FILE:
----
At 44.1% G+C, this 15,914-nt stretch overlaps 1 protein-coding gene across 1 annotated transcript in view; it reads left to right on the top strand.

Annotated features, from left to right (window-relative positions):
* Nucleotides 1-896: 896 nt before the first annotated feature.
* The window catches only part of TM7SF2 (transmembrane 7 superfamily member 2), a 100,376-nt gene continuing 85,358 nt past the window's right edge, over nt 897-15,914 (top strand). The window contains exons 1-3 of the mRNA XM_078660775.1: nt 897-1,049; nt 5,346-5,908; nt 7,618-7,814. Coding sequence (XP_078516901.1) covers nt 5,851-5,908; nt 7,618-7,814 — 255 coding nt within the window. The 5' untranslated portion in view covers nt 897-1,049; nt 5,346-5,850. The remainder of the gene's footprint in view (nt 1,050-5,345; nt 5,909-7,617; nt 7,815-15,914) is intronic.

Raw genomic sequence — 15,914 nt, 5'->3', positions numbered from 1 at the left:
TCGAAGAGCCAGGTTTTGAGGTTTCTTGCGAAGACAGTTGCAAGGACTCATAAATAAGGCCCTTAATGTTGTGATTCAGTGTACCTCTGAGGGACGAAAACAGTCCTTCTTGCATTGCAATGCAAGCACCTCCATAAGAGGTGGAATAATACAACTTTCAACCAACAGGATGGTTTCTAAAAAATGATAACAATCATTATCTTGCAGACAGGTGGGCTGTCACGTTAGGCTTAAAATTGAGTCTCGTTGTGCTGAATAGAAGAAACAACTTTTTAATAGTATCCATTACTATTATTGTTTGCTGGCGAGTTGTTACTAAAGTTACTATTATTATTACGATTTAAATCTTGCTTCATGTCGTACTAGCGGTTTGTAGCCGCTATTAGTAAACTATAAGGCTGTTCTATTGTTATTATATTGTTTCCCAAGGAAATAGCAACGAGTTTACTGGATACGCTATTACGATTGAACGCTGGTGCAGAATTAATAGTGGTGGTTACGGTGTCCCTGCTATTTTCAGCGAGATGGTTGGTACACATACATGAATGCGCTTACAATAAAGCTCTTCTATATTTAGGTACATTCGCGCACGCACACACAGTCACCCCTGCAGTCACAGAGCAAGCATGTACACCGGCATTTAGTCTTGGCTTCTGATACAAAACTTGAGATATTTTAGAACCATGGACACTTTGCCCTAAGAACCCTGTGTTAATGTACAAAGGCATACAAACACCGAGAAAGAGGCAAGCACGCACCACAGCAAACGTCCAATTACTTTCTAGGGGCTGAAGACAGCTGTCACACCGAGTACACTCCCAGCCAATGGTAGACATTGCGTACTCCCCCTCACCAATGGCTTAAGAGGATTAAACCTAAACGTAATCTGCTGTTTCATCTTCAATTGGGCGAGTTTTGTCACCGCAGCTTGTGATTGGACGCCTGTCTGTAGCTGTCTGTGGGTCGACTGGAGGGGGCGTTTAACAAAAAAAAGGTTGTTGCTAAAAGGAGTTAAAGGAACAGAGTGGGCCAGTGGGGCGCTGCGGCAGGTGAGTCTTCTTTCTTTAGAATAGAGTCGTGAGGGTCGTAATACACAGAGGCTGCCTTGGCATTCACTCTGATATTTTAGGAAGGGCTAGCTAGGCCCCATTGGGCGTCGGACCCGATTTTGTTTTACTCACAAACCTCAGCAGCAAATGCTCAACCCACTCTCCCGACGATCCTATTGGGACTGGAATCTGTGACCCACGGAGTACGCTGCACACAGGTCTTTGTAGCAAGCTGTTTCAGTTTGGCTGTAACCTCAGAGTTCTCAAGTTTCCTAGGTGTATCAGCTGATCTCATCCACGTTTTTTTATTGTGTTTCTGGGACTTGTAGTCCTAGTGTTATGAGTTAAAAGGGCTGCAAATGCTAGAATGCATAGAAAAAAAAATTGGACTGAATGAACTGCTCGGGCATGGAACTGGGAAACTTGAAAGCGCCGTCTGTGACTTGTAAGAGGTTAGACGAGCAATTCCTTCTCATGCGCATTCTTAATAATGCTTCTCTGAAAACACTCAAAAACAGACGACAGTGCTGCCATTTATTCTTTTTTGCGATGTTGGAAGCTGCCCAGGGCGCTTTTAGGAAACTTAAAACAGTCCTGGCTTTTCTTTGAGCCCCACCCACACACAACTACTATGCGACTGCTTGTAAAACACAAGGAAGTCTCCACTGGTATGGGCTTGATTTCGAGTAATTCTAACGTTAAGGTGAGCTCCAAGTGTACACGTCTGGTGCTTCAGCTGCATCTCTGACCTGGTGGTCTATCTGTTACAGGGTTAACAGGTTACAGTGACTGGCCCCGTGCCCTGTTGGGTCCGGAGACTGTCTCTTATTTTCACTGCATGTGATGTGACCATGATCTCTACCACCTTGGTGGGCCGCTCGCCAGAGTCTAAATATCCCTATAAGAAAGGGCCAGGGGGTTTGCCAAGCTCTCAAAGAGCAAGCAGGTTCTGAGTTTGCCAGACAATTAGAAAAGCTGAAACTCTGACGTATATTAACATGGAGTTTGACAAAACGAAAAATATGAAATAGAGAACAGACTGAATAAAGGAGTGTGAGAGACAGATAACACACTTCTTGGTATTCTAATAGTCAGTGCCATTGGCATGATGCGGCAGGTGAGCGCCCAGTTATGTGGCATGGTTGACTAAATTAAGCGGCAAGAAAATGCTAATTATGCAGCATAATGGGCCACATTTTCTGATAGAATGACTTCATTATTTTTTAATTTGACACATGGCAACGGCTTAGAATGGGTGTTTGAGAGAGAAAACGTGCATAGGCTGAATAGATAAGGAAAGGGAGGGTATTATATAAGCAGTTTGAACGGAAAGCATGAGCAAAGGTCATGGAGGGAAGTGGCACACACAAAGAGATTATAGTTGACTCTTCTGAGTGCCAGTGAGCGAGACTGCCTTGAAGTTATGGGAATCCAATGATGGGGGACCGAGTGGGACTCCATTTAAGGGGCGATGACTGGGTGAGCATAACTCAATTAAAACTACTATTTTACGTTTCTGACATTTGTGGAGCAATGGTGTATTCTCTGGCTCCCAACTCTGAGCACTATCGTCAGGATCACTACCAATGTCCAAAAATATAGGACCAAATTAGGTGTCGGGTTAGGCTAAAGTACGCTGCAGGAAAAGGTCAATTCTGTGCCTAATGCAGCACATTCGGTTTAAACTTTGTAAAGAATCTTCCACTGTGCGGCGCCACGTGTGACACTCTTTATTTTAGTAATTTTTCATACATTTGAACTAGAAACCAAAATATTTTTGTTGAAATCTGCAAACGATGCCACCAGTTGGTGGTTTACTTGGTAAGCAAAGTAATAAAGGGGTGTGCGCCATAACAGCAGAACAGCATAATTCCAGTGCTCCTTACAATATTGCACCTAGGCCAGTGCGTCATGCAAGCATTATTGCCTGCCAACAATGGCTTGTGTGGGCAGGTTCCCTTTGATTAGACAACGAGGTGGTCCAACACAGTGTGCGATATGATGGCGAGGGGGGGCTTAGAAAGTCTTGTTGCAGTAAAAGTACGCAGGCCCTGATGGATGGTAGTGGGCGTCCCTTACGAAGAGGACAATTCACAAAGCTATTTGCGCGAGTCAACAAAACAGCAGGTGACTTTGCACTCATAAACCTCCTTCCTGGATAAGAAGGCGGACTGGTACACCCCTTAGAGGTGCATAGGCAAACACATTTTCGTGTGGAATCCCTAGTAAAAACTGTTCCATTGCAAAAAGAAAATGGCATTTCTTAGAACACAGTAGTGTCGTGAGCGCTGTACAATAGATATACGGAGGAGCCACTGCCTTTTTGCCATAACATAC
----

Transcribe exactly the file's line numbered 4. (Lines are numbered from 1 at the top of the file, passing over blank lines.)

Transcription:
* The window catches only part of TM7SF2 (transmembrane 7 superfamily member 2), a 100,376-nt gene continuing 85,358 nt past the window's right edge, over nt 897-15,914 (top strand). The window contains exons 1-3 of the mRNA XM_078660775.1: nt 897-1,049; nt 5,346-5,908; nt 7,618-7,814. Coding sequence (XP_078516901.1) covers nt 5,851-5,908; nt 7,618-7,814 — 255 coding nt within the window. The 5' untranslated portion in view covers nt 897-1,049; nt 5,346-5,850. The remainder of the gene's footprint in view (nt 1,050-5,345; nt 5,909-7,617; nt 7,815-15,914) is intronic.